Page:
The recent and extensive study of the microbiome has provided an enormous amount of
data concerning the type and possible functions of microorganisms present in the gut, airways, genital
tract, and skin. These data showed interpersonal differences in the composition of the microbiome
and these differences suggest a link between the microbiome, the immune modulation, and the
pathogenesis of allergic diseases.
This research is particularly relevant in paediatrics, since allergic diseases are constantly increasing
and there is evidence in the paediatric age that shows that the composition of the microbiome in the
foetal and neonatal period plays a key role in the development of the immune system: vaginal delivery,
breastfeeding, childhood spent in rural environments and/or in contact with animals result in
a greater biodiversity of the microbiome with the presence of protective species that reduce the activation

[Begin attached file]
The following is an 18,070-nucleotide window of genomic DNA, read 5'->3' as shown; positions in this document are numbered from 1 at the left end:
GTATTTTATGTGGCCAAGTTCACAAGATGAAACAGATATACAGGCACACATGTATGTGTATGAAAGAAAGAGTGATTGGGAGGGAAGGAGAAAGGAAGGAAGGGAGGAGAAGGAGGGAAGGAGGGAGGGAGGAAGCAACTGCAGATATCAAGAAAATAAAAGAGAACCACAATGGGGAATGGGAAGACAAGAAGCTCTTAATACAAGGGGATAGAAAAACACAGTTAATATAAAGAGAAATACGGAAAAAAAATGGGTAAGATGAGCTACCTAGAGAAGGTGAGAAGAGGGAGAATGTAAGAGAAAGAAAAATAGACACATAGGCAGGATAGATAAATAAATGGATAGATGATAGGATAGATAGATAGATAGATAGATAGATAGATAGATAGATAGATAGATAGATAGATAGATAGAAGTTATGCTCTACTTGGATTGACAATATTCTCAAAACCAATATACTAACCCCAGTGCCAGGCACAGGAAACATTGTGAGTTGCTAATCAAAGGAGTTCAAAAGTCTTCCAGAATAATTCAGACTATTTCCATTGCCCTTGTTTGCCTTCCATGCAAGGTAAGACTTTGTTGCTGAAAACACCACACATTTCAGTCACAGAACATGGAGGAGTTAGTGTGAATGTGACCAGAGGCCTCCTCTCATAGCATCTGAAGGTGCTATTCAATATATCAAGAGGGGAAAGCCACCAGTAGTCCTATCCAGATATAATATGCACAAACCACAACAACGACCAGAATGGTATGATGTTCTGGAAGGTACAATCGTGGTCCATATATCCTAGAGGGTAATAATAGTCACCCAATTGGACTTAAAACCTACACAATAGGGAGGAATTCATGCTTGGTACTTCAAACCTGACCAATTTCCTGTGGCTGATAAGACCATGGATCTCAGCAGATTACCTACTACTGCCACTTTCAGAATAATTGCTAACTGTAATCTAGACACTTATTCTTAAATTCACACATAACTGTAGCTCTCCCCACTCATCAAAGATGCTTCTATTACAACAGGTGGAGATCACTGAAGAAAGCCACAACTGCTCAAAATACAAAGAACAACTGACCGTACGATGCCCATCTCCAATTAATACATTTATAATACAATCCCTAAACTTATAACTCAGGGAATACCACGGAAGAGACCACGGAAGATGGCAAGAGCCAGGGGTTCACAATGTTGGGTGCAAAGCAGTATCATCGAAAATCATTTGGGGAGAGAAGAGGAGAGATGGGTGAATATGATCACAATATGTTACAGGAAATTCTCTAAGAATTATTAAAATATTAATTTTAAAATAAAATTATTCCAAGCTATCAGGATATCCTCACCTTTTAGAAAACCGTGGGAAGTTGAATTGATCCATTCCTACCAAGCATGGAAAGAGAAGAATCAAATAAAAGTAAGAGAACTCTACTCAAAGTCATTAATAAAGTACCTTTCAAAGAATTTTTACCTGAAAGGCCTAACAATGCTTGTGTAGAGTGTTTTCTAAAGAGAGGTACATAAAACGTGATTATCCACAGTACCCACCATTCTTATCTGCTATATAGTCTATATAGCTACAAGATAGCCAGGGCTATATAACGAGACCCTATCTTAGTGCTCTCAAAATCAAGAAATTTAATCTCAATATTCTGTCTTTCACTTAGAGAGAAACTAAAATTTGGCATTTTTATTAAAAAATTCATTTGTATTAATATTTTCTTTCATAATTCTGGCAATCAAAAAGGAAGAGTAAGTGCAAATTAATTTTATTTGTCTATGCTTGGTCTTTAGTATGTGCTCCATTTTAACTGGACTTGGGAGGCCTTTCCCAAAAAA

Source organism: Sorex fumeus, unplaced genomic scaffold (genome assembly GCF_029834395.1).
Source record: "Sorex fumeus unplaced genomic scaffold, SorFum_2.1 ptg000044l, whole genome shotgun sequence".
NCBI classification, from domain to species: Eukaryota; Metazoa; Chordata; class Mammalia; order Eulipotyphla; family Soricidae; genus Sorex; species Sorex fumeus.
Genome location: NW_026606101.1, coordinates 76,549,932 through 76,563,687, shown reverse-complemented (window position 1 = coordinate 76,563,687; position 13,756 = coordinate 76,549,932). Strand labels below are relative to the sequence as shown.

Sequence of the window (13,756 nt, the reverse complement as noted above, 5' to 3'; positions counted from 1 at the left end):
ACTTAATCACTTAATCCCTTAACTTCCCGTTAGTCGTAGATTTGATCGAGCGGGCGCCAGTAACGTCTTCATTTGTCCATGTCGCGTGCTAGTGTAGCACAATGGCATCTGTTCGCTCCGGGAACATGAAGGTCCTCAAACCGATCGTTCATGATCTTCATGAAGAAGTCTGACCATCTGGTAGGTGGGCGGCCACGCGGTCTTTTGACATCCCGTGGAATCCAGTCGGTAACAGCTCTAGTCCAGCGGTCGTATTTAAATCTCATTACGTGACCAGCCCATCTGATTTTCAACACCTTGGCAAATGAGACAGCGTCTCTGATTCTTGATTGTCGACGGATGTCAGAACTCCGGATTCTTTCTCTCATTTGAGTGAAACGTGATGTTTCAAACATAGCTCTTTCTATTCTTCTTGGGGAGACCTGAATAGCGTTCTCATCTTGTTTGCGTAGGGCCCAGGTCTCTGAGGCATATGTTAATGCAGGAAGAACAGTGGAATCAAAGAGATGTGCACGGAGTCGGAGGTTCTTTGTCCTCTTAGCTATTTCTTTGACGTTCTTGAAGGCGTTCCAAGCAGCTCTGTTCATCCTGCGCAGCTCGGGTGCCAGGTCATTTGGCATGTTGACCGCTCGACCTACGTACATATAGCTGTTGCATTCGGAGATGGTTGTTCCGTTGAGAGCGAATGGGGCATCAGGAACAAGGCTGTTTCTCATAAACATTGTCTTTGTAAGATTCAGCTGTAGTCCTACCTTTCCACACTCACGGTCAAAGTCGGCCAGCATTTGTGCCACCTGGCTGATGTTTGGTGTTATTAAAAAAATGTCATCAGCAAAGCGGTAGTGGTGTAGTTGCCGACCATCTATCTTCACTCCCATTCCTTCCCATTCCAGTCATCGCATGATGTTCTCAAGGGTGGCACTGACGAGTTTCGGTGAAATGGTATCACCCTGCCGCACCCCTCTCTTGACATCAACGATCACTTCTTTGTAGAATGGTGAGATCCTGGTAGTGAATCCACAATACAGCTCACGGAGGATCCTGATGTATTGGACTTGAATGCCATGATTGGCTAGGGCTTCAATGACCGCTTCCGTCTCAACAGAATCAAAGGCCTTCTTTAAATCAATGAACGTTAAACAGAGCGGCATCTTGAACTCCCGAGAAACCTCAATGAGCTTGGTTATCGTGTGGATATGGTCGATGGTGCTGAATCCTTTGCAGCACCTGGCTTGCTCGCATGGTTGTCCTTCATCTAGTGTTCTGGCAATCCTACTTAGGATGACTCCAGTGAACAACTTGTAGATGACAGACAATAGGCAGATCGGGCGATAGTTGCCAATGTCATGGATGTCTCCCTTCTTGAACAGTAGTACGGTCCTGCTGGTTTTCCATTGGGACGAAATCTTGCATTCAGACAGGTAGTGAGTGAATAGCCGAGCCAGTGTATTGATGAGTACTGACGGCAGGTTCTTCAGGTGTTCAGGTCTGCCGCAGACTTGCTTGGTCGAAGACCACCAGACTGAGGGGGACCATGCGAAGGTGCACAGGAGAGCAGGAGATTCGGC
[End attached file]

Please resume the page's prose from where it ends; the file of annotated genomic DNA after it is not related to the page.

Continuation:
of Th2 lymphocytes, involved in allergic reactions.
Further studies are necessary to better understand the microbiota role in the pathogenesis of atopy
in order to understand if specific probiotics and prebiotics, administered orally or topically, can affect
the microbiota composition and modulate immune system functions, producing a therapeutic
effect in the treatment of allergic diseases.
This narrative review analysed the available literature regarding the correlation between the microbiome
and the development of allergic diseases and with special focus on paediatric studies. The
skin, gut or lung dysbiosis can be a cofactor in the pathogenesis of allergies and the remodulation
of the microbiome becomes an important therapeutic challenge.